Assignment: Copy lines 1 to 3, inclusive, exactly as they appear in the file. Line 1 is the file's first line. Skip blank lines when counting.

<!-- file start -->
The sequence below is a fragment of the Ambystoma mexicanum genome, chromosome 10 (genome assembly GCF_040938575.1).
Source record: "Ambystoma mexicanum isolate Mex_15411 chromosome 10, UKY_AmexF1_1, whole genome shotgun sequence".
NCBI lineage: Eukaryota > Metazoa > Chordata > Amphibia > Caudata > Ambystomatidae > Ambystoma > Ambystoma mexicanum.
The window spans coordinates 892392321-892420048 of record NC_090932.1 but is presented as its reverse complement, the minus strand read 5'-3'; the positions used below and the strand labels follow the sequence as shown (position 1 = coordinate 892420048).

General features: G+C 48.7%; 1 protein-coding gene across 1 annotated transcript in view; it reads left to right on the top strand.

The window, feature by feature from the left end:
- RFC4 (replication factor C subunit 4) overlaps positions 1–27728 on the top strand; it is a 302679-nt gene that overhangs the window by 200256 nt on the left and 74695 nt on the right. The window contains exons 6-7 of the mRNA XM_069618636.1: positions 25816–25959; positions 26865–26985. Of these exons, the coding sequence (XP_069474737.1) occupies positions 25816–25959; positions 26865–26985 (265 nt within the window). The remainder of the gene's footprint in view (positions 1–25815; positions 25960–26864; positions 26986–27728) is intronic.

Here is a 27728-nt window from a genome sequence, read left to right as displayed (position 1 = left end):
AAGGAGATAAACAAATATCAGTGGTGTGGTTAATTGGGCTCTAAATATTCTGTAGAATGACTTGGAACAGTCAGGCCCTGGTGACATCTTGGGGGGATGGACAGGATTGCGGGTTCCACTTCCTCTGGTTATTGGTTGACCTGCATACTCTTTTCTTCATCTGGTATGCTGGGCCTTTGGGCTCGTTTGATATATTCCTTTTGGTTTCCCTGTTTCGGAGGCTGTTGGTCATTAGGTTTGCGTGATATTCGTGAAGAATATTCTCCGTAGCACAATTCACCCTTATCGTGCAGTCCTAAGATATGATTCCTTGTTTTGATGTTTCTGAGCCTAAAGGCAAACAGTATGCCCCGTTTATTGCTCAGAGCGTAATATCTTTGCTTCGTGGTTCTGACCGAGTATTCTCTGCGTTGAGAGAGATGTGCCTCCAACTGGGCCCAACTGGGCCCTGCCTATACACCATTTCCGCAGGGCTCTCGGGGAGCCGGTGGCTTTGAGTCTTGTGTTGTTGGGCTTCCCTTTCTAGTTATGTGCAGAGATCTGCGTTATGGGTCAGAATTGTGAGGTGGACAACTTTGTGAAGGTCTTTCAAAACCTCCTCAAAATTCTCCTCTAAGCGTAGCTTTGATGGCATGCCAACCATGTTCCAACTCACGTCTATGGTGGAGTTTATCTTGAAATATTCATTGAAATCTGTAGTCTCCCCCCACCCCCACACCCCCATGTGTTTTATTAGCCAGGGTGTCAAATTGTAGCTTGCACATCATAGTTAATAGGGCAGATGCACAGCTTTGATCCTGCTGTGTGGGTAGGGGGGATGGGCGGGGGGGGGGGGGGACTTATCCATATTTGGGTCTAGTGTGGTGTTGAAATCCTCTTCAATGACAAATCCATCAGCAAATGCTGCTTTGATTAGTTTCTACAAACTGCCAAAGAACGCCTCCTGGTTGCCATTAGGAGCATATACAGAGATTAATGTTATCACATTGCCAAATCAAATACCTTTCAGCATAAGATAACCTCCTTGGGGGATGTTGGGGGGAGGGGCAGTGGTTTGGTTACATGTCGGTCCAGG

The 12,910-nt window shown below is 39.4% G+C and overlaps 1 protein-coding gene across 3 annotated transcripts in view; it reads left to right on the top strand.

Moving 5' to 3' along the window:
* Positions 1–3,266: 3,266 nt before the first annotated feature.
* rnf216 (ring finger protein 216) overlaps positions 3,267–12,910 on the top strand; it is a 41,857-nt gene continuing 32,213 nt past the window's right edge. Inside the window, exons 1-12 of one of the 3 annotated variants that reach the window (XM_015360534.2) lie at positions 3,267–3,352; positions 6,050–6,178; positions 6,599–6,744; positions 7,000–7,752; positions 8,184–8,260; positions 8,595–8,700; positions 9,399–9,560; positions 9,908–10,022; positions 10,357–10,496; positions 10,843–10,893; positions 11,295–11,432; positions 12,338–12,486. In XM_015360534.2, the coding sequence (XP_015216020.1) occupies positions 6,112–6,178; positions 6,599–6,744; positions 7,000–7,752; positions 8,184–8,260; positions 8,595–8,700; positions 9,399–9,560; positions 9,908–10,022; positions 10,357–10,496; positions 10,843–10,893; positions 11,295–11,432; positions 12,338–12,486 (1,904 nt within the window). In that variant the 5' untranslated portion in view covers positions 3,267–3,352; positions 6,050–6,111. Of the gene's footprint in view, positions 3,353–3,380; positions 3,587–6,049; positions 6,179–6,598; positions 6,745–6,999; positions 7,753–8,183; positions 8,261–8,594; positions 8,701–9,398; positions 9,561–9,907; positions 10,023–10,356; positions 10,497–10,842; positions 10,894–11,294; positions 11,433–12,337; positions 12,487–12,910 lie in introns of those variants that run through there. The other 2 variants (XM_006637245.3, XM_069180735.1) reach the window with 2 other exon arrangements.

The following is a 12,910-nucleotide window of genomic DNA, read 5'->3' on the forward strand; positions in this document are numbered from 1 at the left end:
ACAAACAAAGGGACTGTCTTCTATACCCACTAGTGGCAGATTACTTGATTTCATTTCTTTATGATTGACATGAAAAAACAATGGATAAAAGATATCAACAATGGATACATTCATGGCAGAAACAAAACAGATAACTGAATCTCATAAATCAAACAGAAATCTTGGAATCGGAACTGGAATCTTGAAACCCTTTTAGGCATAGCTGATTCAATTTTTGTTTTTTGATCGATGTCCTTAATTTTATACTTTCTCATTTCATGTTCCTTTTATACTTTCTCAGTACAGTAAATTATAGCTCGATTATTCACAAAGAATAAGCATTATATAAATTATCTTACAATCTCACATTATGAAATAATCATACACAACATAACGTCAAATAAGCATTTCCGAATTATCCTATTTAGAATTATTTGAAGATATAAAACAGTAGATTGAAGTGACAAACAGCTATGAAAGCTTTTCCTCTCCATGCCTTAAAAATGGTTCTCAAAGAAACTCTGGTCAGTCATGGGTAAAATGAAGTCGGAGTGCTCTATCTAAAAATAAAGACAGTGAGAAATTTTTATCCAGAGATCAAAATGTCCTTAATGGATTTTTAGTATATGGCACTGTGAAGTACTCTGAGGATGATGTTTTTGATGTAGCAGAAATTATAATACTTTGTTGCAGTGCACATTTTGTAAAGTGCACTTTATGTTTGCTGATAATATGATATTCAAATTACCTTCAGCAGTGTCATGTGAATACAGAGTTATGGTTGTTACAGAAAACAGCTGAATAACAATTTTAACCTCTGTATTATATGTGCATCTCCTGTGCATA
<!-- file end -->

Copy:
The sequence below is a fragment of the Ambystoma mexicanum genome, chromosome 10 (genome assembly GCF_040938575.1).
Source record: "Ambystoma mexicanum isolate Mex_15411 chromosome 10, UKY_AmexF1_1, whole genome shotgun sequence".
NCBI lineage: Eukaryota > Metazoa > Chordata > Amphibia > Caudata > Ambystomatidae > Ambystoma > Ambystoma mexicanum.